But for those who are even willing to try the Church’s teachings with me, I remind them: Jesus favored the bond for His Church as He died for her, even as He saw through time all of the unfaithful family members (and faithful ones), bad priests (and good ones), honest Tribunals and dishonest ones, the Pope-martyrs and even the 5-10 heretical Popes. Jesus loves His messy Church through an equally messy crucifixion. This is His example of marriage.
Thus, imperfectly married Catholic couples: Rejoice! You’re still married despite the debate in the news today. Really, folks, if you’re married, you should consider it great news that you don’t have to be perfect to be married, at least according to John Paul II (and his teachings on this are magisterial, where Pope Francis’ here are off-the-cuff.) All I mean in this post is this: FIGHT FOR YOUR LOVE INSTEAD OF DOUBTING IT (especially based on one comment from one single Pope who was speaking with no infallibility at that moment.) 2
If you got an annulment, I’m not saying you should look back in doubt. The Church has accurately declared many putative-bonds to be null, based on this code “lack of due discretion.” So, I’m not declaring null all declarations of nullity! I’m simply saying that currently married people should not look back and think too much about a possible annulment. This is because on your wedding day you were never made to know all the crosses that would come. Jesus didn’t promise all the answers to the problems of marriage, but He did promise to walk with you through them all. Even if it has been a hard marriage: Be confident that God is with you and that your spouse is with you in a real, sacramental bond. 3
Consanguinity (being of the same blood line)
Not being old enough
Lacking sufficient reason
Coercion, violence, force or grave fear
Previous marriage or religious vows or ordination
Simulation, fraud or deceit on who a person is.
Opposition to monogamy
Opposition to children (absolute opposition, not only the use of contraception. Although it’s a mortal sin, premeditated use of contraception is not enough for a declaration of nullity unless there was an unrevealed and unreversed sterilization.)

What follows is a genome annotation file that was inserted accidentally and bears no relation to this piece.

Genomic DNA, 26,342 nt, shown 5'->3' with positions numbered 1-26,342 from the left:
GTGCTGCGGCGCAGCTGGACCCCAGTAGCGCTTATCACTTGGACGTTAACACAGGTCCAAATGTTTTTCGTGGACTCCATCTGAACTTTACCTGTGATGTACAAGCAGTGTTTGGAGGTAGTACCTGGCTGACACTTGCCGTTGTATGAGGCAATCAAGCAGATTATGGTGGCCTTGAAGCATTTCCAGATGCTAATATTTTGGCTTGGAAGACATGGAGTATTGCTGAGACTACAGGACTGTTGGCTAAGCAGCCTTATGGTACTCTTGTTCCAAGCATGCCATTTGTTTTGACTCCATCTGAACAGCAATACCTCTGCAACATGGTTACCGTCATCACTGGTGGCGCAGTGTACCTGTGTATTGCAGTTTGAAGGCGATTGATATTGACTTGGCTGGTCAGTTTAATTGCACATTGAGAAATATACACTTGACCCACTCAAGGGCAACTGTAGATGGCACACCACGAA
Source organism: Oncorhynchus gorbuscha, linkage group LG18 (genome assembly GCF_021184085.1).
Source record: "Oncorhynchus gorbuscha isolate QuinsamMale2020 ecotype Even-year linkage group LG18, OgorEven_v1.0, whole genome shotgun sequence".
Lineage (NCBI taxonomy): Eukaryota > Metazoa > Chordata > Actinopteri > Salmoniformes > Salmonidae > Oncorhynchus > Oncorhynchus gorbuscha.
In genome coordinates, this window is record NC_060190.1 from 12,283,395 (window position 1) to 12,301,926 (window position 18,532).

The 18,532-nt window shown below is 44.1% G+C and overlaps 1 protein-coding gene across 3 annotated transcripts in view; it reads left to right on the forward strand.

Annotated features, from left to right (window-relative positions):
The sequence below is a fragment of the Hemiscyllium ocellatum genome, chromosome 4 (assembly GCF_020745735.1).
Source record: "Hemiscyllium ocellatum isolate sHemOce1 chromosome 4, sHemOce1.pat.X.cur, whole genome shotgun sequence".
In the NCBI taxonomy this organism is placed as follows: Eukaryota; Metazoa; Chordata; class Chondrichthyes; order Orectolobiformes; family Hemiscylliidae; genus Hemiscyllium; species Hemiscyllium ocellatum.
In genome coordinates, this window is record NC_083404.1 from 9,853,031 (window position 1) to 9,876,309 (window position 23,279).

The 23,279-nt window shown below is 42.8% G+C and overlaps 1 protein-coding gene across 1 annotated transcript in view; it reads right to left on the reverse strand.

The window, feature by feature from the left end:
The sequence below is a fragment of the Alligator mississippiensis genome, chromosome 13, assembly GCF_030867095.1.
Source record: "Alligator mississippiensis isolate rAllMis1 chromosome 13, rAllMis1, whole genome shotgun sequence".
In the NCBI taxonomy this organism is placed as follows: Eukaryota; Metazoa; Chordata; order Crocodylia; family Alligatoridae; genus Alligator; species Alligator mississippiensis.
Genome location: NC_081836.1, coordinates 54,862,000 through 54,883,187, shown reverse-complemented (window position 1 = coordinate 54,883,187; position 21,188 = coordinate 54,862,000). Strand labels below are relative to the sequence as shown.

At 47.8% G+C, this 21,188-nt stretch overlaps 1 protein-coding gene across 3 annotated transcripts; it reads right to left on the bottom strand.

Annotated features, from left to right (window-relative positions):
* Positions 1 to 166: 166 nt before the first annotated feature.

Ratam non consummatum (vows at altar but no intercourse ever.)
Conditions on the future (pre-nups)
Refraining from vows or Catholic sacramental procedures. ↩
As for the errors in Amoris Laetitia, this is a stickier problem for us since it is magisterial but non infallible. I agree with Bishop Schneider that parts of Amoris Laetitia are “objectively erroneous.” In theology, a little poison ruins the whole batch. ↩
Crosses are one thing, but the Catholic Church allows for immediate separation when there is danger or violence to one spouse or children. This should happen long before an annulment gets discussed. Code of Canon Law #1153 says “If either of the spouses causes grave danger in soul or body to the other spouse or to the offspring or otherwise renders common life too difficult, that spouse gives the other a legitimate cause for leaving.” They do remain married however, in God’s eyes and the Church’s eyes, unless/until that bond is declared null, and even that must be due to pre-existing violence, simulation, addiction or one of the topics discussed above. Otherwise, they must remain celibate in their separated state. ↩
Surprisingly, the best description on the Vatican’s recent “Synod on the Family” comes from New York Times Op-Ed Columnist, Ross Douthat. Here it is:
The Vatican always seems to have the secrets and intrigues of a Renaissance court — which, in a way, is what it still remains. The ostentatious humility of Pope Francis, his scoldings of high-ranking prelates, have changed this not at all; if anything, the pontiff’s ambitions have encouraged plotters and counterplotters to work with greater vigor.
And right now the chief plotter is the pope himself.
Francis’s purpose is simple: He favors the proposal, put forward by the church’s liberal cardinals, that would allow divorced and remarried Catholics to receive communion without having their first marriage declared null.
Thanks to the pope’s tacit support, this proposal became a central controversy in last year’s synod on the family and the larger follow-up, ongoing in Rome right now..
But if his purpose is clear, his path is decidedly murky. Procedurally, the pope’s powers are near-absolute: If Francis decided tomorrow to endorse communion for the remarried, there is no Catholic Supreme Court that could strike his ruling down.